Given the new 12" Retina MacBook doesn't have a Thunderbolt and only has a USB-C port, how do I connect it to an existing Thunderbolt display?

  • This is essentially a special case of this general question: apple.stackexchange.com/q/20313
    – bmike
    Sep 29, 2015 at 17:26
  • @bmike: Seems this is a distinct case from the question you cite... That question is about miniDisplay port macs, The new 12in MB does not have this port. It only has USB-C.
    – Bryan P
    Dec 1, 2015 at 5:11
  • @BryanP the idea is you need a thunderbolt port to connect to a Thunderbolt Display. There are no adapters to improvise thunder bolt from any other source.
    – bmike
    Dec 1, 2015 at 5:33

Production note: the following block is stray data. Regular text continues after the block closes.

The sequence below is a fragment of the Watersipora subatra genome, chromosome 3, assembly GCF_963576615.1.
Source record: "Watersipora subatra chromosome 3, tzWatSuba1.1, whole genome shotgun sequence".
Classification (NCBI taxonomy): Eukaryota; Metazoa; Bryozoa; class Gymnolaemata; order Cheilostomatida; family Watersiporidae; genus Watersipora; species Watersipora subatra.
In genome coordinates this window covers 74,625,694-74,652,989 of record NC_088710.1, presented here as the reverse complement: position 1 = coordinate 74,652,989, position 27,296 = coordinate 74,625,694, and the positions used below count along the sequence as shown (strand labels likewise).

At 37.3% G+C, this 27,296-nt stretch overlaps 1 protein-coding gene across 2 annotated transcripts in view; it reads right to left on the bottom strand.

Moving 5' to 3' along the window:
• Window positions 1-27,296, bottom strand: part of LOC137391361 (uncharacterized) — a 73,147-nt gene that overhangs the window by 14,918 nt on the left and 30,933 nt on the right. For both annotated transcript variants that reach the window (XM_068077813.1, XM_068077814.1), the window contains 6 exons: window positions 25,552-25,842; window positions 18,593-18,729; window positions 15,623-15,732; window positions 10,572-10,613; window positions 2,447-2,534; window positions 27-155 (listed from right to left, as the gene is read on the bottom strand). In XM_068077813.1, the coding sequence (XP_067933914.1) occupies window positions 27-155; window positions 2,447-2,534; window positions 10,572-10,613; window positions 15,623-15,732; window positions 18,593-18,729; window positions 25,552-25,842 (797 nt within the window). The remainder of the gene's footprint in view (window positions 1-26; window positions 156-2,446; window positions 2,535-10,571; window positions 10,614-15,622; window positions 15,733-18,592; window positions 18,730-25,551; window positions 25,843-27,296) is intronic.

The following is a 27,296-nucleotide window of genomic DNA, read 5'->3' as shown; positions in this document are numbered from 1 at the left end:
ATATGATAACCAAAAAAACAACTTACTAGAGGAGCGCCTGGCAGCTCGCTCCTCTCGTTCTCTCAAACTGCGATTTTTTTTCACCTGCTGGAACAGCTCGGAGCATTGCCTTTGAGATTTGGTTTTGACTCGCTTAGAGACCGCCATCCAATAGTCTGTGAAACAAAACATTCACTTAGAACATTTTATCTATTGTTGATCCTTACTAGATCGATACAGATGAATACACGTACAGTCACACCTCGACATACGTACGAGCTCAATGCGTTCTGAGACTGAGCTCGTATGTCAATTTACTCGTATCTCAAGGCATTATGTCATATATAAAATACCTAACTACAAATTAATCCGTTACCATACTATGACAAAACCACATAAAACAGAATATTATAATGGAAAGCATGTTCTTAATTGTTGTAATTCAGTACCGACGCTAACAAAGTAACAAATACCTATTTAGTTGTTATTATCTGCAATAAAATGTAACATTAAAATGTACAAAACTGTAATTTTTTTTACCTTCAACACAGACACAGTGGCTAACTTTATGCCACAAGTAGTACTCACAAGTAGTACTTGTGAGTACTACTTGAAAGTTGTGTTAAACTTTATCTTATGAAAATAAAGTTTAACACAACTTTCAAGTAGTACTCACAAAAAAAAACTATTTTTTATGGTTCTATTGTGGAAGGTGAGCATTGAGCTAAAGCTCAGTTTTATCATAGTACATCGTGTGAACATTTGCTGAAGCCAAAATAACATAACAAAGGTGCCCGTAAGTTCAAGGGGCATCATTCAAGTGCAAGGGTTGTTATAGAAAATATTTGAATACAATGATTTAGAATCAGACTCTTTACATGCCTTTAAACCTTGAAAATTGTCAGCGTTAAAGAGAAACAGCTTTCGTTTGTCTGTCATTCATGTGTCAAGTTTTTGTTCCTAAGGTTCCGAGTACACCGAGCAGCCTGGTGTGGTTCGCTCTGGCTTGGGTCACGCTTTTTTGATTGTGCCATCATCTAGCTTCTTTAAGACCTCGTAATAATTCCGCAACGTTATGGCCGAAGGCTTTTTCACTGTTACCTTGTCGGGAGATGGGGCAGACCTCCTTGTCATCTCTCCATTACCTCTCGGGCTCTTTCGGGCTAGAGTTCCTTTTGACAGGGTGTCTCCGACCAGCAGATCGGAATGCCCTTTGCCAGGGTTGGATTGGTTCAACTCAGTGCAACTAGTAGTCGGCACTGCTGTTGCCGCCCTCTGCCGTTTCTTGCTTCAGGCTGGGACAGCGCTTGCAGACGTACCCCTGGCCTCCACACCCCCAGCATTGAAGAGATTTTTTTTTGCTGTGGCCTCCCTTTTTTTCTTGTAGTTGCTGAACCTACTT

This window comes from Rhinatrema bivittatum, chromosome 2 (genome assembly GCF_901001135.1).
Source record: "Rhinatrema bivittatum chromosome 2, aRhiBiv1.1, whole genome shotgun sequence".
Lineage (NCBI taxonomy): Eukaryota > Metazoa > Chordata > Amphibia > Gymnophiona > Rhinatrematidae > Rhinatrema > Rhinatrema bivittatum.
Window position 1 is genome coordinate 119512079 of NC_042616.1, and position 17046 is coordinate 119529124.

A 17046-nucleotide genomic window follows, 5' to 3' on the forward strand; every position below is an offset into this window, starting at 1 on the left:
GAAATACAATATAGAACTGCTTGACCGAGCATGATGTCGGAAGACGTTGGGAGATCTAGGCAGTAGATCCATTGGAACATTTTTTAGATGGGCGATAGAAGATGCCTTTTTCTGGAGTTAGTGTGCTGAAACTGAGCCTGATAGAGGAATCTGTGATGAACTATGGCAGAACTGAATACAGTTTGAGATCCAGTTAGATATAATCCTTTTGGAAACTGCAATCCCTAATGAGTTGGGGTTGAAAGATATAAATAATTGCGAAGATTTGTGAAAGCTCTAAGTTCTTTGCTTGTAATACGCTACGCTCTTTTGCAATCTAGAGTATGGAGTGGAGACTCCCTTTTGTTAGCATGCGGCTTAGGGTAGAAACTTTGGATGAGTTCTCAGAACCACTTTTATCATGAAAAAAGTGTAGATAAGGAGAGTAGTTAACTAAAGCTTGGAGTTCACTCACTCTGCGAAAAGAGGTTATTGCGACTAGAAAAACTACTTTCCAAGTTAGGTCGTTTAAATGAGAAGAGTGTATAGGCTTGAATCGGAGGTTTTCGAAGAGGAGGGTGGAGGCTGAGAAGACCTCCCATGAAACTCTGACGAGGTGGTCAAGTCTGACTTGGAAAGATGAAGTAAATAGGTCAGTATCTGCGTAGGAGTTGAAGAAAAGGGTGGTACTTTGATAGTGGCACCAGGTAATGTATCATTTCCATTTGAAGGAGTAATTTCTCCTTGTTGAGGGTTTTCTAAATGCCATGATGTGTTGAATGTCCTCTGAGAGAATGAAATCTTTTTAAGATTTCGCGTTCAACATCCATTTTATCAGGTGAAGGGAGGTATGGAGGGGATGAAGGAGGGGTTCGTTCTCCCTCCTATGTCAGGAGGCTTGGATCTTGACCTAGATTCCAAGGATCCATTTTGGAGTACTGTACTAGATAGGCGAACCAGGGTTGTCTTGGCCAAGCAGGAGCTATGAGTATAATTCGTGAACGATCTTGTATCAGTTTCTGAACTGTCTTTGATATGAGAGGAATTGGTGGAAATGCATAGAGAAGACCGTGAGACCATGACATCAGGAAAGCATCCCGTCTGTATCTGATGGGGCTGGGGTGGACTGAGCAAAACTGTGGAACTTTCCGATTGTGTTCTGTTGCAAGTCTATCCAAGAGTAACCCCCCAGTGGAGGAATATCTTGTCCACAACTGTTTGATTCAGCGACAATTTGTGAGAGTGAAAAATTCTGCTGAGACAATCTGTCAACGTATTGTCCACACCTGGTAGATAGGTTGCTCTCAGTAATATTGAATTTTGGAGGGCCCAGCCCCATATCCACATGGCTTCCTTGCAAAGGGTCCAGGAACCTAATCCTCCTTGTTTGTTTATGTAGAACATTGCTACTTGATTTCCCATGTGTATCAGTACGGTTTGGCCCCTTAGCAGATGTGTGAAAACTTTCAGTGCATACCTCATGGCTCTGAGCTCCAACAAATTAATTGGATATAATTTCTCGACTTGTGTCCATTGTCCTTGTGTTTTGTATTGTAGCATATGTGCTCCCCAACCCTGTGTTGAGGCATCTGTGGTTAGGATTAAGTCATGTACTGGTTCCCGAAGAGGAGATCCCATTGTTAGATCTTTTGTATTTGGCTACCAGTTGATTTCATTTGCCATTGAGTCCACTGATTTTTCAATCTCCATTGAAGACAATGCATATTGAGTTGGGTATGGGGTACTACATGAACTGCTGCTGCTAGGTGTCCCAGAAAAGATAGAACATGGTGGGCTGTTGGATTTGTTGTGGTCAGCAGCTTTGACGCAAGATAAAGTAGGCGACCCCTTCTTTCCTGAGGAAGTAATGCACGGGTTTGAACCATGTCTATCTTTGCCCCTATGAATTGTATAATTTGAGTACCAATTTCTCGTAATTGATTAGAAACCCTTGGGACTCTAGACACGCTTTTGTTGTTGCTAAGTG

• I can't post an answer (protected question), but this should work: apple.com/shop/product/MMEL2/…
    – TimH
    Nov 2, 2016 at 17:48
  • I do wonder if this dongle also powers the new macbook pro, while sending video, USB and Ethernet. This would be amazing. Nov 10, 2016 at 11:51

7 Answers 7


As @Kevin McKenzie already said, and just to expand on it.

At present there is no adapter for the USB-C to Thunderbolt.

Here is quote from http://9to5mac.com/2015/03/09/apples-12-macbook-gets-new-usb-c-power-vga-usb-and-hdmi-adapters/

Thunderbolt Gen 1 and 2 don’t support USB 3.1, Type C or even 3.0 for that matter. An adapter wouldn’t have fixed this problem. However, Apple is releasing Thunderbolt 3 later in 2015. It’s not ready yet, because it’s developed with Intel and now Gen 3’s functionality is tied to Skylake chips – which will replace Broadwell shortly. I know. You’re thinking “But Broadwell just came out!” That’s true, but only because of delays. Now, you may wonder how a new MacBook without a Thunderbolt port or a Skylake chip will support a Thunderbolt Display.